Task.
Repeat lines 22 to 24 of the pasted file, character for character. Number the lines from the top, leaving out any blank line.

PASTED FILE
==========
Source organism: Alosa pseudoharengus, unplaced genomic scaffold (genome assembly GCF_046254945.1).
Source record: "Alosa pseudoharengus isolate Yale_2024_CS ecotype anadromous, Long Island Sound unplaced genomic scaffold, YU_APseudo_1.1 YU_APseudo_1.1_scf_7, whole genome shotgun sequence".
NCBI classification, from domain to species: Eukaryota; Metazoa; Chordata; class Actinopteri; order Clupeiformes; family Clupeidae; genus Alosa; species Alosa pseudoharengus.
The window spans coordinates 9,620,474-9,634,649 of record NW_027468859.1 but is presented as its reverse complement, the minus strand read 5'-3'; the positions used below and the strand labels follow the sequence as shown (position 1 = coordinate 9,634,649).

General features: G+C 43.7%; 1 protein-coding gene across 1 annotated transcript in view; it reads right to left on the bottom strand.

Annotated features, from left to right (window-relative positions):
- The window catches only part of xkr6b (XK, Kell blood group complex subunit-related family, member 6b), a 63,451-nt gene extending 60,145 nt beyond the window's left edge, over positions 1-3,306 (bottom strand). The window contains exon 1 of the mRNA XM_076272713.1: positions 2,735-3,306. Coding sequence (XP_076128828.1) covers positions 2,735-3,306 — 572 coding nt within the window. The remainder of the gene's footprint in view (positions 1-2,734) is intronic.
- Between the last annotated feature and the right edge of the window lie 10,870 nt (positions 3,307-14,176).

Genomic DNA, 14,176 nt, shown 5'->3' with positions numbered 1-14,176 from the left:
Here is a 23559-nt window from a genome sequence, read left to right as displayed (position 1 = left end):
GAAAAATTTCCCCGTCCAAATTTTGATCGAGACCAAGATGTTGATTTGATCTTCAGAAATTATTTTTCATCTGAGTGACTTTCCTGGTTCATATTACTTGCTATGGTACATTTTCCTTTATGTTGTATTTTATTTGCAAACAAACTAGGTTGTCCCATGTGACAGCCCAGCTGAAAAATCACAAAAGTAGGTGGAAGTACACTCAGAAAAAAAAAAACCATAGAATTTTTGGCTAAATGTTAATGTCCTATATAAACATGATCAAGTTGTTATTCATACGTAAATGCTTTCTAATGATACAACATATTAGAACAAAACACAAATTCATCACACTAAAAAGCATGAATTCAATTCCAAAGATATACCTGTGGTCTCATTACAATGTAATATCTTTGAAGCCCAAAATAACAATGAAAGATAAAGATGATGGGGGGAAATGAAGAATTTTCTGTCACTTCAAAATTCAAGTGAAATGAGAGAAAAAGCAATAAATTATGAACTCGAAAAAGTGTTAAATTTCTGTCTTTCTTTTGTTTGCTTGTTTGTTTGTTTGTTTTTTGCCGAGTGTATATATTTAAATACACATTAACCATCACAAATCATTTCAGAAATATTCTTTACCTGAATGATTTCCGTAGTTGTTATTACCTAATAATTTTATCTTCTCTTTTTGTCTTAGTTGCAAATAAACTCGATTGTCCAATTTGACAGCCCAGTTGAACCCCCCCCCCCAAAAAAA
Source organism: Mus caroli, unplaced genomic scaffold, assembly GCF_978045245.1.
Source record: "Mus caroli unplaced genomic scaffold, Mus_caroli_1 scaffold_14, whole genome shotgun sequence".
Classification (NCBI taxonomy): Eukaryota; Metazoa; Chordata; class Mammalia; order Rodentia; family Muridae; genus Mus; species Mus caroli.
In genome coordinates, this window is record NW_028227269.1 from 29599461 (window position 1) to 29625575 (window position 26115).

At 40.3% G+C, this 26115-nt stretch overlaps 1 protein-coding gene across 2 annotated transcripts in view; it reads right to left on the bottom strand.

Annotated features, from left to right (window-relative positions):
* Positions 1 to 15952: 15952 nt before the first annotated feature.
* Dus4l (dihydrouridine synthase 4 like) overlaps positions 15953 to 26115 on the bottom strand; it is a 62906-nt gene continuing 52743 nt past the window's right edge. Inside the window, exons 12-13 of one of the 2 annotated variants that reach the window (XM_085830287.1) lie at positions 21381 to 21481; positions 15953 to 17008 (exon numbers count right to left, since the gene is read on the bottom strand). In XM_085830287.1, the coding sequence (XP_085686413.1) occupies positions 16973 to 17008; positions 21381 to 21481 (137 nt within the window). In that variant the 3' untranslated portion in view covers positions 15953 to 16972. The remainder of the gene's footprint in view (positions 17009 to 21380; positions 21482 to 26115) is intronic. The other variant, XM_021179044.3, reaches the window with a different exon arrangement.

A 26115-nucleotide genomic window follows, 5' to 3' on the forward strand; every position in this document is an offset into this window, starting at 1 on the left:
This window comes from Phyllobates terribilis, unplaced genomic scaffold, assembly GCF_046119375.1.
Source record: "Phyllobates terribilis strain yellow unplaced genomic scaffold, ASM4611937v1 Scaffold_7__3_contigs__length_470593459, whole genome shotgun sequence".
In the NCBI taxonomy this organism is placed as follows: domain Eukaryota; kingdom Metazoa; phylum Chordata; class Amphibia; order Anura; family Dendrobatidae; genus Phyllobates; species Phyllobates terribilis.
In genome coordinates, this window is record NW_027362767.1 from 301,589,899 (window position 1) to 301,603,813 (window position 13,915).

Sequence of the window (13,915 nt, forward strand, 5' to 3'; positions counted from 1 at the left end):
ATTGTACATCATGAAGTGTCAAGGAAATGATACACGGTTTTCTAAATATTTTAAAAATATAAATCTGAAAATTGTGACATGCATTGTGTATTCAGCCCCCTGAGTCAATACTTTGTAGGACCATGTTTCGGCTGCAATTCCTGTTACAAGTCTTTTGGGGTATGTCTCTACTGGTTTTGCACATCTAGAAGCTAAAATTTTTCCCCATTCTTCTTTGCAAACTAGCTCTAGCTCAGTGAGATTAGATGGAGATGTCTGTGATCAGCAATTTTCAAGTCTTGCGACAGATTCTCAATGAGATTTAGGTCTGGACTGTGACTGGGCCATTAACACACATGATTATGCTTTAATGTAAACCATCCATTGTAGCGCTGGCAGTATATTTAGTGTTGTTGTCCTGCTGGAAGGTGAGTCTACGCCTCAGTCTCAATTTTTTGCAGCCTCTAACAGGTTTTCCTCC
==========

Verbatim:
Source record: "Phyllobates terribilis strain yellow unplaced genomic scaffold, ASM4611937v1 Scaffold_7__3_contigs__length_470593459, whole genome shotgun sequence".
In the NCBI taxonomy this organism is placed as follows: domain Eukaryota; kingdom Metazoa; phylum Chordata; class Amphibia; order Anura; family Dendrobatidae; genus Phyllobates; species Phyllobates terribilis.
In genome coordinates, this window is record NW_027362767.1 from 301,589,899 (window position 1) to 301,603,813 (window position 13,915).